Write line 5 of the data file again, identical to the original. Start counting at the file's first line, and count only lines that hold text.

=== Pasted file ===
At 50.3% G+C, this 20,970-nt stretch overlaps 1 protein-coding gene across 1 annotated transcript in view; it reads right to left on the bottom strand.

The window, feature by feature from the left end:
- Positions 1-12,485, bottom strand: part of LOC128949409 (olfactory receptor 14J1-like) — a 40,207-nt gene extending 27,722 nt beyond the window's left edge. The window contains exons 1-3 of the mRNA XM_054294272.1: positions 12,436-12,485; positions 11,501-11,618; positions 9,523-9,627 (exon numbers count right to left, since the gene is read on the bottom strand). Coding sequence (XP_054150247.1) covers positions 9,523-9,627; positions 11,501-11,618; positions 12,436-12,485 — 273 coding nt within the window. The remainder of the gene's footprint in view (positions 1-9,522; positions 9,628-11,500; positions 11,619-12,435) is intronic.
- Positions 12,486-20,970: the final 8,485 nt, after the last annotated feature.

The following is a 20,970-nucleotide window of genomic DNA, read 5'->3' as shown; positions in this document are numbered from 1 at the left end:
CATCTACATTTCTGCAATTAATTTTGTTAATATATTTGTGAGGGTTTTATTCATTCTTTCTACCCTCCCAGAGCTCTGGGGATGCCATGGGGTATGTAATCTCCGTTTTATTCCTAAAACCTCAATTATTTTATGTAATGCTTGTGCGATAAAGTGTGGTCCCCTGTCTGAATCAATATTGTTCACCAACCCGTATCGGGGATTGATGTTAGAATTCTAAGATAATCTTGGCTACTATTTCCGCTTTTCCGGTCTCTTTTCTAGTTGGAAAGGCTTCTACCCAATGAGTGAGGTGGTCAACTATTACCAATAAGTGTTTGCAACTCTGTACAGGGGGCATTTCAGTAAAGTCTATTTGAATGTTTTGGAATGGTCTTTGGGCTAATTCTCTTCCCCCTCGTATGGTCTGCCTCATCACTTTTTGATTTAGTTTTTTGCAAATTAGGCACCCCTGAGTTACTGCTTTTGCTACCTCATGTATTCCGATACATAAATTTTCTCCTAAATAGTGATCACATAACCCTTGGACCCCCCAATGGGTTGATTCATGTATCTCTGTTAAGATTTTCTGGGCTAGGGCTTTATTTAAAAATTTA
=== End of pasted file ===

The following is a 20,970-nucleotide window of genomic DNA, read 5'->3' as shown; positions in this document are numbered from 1 at the left end: